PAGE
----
Bernabo P.,Center for Integrative Biology |
Lunelli L.,Fondazione Bruno Kessler |
Quattrone A.,Center for Integrative Biology |
And 3 more authors.
Journal of Insect Physiology | Year: 2015
In stressed organisms, strategic proteins are selectively translated even if the global process of protein synthesis is compromised. The determination of protein concentrations in tissues of non-model organisms (thus with limited genomic information) is challenging due to the absence of specific antibodies. Moreover, estimating protein levels quantifying transcriptional responses may be misleading, because translational control mechanisms uncouple protein and mRNAs abundances. Translational control is increasingly recognized as a hub where regulation of gene expression converges to shape proteomes, but it is almost completely overlooked in molecular ecology studies. An interesting approach to study translation and its control mechanisms is the analysis of variations of gene-specific translational efficiencies by quantifying mRNAs associated to ribosomes. In this paper, we propose a robust and streamlined pipeline for purifying ribosome-associated mRNAs and calculating global and gene-specific translation efficiencies from non-model insect's species. This method might found applications in molecular ecology to study responses to environmental stressors in non-model organisms. © 2015 Elsevier Ltd.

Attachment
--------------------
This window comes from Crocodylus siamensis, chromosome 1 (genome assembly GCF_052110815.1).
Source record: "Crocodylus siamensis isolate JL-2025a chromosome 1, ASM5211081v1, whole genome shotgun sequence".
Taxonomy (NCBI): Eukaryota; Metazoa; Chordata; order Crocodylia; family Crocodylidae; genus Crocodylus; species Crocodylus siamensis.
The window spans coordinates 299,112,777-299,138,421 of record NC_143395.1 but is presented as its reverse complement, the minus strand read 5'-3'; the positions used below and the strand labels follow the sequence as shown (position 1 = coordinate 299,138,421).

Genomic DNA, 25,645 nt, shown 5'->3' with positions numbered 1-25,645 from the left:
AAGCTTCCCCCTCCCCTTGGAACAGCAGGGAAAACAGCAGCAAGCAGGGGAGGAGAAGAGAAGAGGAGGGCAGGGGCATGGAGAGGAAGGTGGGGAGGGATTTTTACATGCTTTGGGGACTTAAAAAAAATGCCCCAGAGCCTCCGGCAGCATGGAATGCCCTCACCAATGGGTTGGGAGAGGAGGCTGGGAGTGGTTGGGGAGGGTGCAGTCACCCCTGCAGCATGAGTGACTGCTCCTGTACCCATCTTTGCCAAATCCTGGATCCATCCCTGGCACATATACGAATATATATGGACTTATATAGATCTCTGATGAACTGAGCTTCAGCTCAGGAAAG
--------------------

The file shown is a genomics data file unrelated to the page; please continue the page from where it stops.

Losapio G.,University of Milan |
Losapio G.,University of Zurich |
Gobbi M.,Section of Invertebrate Zoology and Hydrobiology |
Marano G.,University of Milan |
And 9 more authors.
Arthropod-Plant Interactions | Year: 2016